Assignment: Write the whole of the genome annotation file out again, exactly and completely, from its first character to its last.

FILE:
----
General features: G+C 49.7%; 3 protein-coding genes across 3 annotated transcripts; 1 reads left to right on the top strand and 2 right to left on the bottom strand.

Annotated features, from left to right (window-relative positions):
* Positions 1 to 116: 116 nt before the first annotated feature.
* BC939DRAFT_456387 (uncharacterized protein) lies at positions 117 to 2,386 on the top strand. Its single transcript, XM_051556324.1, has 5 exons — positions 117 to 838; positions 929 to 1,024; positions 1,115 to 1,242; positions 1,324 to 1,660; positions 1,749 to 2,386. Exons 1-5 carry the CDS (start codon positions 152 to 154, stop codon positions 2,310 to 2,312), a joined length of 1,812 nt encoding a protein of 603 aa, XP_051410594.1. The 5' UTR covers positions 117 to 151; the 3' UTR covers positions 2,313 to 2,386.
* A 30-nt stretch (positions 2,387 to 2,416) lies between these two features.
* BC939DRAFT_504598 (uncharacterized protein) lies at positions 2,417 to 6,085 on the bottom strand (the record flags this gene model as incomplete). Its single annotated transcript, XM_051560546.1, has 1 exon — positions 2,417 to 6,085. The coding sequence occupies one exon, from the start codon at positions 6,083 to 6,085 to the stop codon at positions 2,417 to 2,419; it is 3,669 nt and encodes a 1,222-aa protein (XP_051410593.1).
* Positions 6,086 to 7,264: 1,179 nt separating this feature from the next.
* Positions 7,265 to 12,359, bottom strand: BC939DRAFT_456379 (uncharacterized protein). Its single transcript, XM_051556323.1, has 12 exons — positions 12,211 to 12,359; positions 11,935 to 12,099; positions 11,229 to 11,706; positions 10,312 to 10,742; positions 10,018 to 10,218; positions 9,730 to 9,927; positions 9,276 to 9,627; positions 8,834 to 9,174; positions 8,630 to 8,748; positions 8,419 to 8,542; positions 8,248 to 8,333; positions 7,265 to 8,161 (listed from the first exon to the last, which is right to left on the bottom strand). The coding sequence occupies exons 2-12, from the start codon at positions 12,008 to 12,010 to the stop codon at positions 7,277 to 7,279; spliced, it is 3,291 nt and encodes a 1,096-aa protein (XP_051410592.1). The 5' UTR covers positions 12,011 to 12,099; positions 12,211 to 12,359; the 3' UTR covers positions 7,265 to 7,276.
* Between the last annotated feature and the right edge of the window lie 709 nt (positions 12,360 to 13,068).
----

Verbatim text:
General features: G+C 49.7%; 3 protein-coding genes across 3 annotated transcripts; 1 reads left to right on the top strand and 2 right to left on the bottom strand.

Annotated features, from left to right (window-relative positions):
* Positions 1 to 116: 116 nt before the first annotated feature.
* BC939DRAFT_456387 (uncharacterized protein) lies at positions 117 to 2,386 on the top strand. Its single transcript, XM_051556324.1, has 5 exons — positions 117 to 838; positions 929 to 1,024; positions 1,115 to 1,242; positions 1,324 to 1,660; positions 1,749 to 2,386. Exons 1-5 carry the CDS (start codon positions 152 to 154, stop codon positions 2,310 to 2,312), a joined length of 1,812 nt encoding a protein of 603 aa, XP_051410594.1. The 5' UTR covers positions 117 to 151; the 3' UTR covers positions 2,313 to 2,386.
* A 30-nt stretch (positions 2,387 to 2,416) lies between these two features.
* BC939DRAFT_504598 (uncharacterized protein) lies at positions 2,417 to 6,085 on the bottom strand (the record flags this gene model as incomplete). Its single annotated transcript, XM_051560546.1, has 1 exon — positions 2,417 to 6,085. The coding sequence occupies one exon, from the start codon at positions 6,083 to 6,085 to the stop codon at positions 2,417 to 2,419; it is 3,669 nt and encodes a 1,222-aa protein (XP_051410593.1).
* Positions 6,086 to 7,264: 1,179 nt separating this feature from the next.
* Positions 7,265 to 12,359, bottom strand: BC939DRAFT_456379 (uncharacterized protein). Its single transcript, XM_051556323.1, has 12 exons — positions 12,211 to 12,359; positions 11,935 to 12,099; positions 11,229 to 11,706; positions 10,312 to 10,742; positions 10,018 to 10,218; positions 9,730 to 9,927; positions 9,276 to 9,627; positions 8,834 to 9,174; positions 8,630 to 8,748; positions 8,419 to 8,542; positions 8,248 to 8,333; positions 7,265 to 8,161 (listed from the first exon to the last, which is right to left on the bottom strand). The coding sequence occupies exons 2-12, from the start codon at positions 12,008 to 12,010 to the stop codon at positions 7,277 to 7,279; spliced, it is 3,291 nt and encodes a 1,096-aa protein (XP_051410592.1). The 5' UTR covers positions 12,011 to 12,099; positions 12,211 to 12,359; the 3' UTR covers positions 7,265 to 7,276.
* Between the last annotated feature and the right edge of the window lie 709 nt (positions 12,360 to 13,068).